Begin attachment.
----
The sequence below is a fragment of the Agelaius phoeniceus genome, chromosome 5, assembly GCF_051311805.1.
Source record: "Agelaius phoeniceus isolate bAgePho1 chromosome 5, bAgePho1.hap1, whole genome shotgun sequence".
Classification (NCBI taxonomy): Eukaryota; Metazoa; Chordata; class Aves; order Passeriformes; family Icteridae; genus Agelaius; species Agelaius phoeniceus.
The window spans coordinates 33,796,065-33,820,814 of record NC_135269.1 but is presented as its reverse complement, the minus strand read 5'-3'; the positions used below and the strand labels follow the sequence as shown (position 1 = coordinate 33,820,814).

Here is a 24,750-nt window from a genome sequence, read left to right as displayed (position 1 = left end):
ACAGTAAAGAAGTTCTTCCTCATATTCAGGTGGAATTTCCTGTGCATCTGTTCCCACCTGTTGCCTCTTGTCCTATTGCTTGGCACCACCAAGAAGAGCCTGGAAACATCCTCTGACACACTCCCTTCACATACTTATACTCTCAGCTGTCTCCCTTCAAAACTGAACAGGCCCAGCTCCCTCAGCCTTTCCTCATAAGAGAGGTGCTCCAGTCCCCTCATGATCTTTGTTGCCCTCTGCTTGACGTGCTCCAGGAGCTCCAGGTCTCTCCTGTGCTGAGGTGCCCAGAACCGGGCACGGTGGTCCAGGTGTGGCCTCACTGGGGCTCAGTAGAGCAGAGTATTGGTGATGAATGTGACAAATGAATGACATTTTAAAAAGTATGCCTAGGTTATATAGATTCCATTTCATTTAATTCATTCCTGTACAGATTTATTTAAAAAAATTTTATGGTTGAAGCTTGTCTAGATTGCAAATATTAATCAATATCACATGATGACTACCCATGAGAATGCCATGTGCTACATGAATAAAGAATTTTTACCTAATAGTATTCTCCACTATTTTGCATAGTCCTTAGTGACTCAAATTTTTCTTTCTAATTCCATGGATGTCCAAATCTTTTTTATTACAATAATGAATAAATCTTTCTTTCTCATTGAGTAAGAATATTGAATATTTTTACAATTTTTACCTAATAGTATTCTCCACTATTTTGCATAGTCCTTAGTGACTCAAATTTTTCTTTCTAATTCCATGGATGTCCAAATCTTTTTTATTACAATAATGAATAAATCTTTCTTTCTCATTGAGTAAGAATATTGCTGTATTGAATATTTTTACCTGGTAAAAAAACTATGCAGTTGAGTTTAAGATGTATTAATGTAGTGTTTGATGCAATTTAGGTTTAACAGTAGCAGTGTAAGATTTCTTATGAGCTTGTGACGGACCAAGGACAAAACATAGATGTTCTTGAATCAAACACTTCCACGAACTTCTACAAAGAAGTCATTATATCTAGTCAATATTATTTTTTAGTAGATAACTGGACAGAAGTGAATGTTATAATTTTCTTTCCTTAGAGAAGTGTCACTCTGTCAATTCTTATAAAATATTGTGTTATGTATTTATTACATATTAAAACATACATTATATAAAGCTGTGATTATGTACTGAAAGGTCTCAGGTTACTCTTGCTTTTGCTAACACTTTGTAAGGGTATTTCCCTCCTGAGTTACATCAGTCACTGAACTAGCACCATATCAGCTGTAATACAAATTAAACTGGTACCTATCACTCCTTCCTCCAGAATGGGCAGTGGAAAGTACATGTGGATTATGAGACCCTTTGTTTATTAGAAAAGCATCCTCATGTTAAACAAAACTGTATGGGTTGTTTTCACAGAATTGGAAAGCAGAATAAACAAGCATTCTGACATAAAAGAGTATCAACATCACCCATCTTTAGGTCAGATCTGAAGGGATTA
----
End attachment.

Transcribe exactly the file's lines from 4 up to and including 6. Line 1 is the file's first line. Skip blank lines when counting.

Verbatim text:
The window spans coordinates 33,796,065-33,820,814 of record NC_135269.1 but is presented as its reverse complement, the minus strand read 5'-3'; the positions used below and the strand labels follow the sequence as shown (position 1 = coordinate 33,820,814).

Here is a 24,750-nt window from a genome sequence, read left to right as displayed (position 1 = left end):
ACAGTAAAGAAGTTCTTCCTCATATTCAGGTGGAATTTCCTGTGCATCTGTTCCCACCTGTTGCCTCTTGTCCTATTGCTTGGCACCACCAAGAAGAGCCTGGAAACATCCTCTGACACACTCCCTTCACATACTTATACTCTCAGCTGTCTCCCTTCAAAACTGAACAGGCCCAGCTCCCTCAGCCTTTCCTCATAAGAGAGGTGCTCCAGTCCCCTCATGATCTTTGTTGCCCTCTGCTTGACGTGCTCCAGGAGCTCCAGGTCTCTCCTGTGCTGAGGTGCCCAGAACCGGGCACGGTGGTCCAGGTGTGGCCTCACTGGGGCTCAGTAGAGCAGAGTATTGGTGATGAATGTGACAAATGAATGACATTTTAAAAAGTATGCCTAGGTTATATAGATTCCATTTCATTTAATTCATTCCTGTACAGATTTATTTAAAAAAATTTTATGGTTGAAGCTTGTCTAGATTGCAAATATTAATCAATATCACATGATGACTACCCATGAGAATGCCATGTGCTACATGAATAAAGAATTTTTACCTAATAGTATTCTCCACTATTTTGCATAGTCCTTAGTGACTCAAATTTTTCTTTCTAATTCCATGGATGTCCAAATCTTTTTTATTACAATAATGAATAAATCTTTCTTTCTCATTGAGTAAGAATATTGAATATTTTTACAATTTTTACCTAATAGTATTCTCCACTATTTTGCATAGTCCTTAGTGACTCAAATTTTTCTTTCTAATTCCATGGATGTCCAAATCTTTTTTATTACAATAATGAATAAATCTTTCTTTCTCATTGAGTAAGAATATTGCTGTATTGAATATTTTTACCTGGTAAAAAAACTATGCAGTTGAGTTTAAGATGTATTAATGTAGTGTTTGATGCAATTTAGGTTTAACAGTAGCAGTGTAAGATTTCTTATGAGCTTGTGACGGACCAAGGACAAAACATAGATGTTCTTGAATCAAACACTTCCACGAACTTCTACAAAGAAGTCATTATATCTAGTCAATATTATTTTTTAGTAGATAACTGGACAGAAGTGAATGTTATAATTTTCTTTCCTTAGAGAAGTGTCACTCTGTCAATTCTTATAAAATATTGTGTTATGTATTTATTACATATTAAAACATACATTATATAAAGCTGTGATTATGTACTGAAAGGTCTCAGGTTACTCTTGCTTTTGCTAACACTTTGTAAGGGTATTTCCCTCCTGAGTTACATCAGTCACTGAACTAGCACCATATCAGCTGTAATACAAATTAAACTGGTACCTATCACTCCTTCCTCCAGAATGGGCAGTGGAAAGTACATGTGGATTATGAGACCCTTTGTTTATTAGAAAAGCATCCTCATGTTAAACAAAACTGTATGGGTTGTTTTCACAGAATTGGAAAGCAGAATAAACAAGCATTCTGACATAAAAGAGTATCAACATCACCCATCTTTAGGTCAGATCTGAAGGGATTA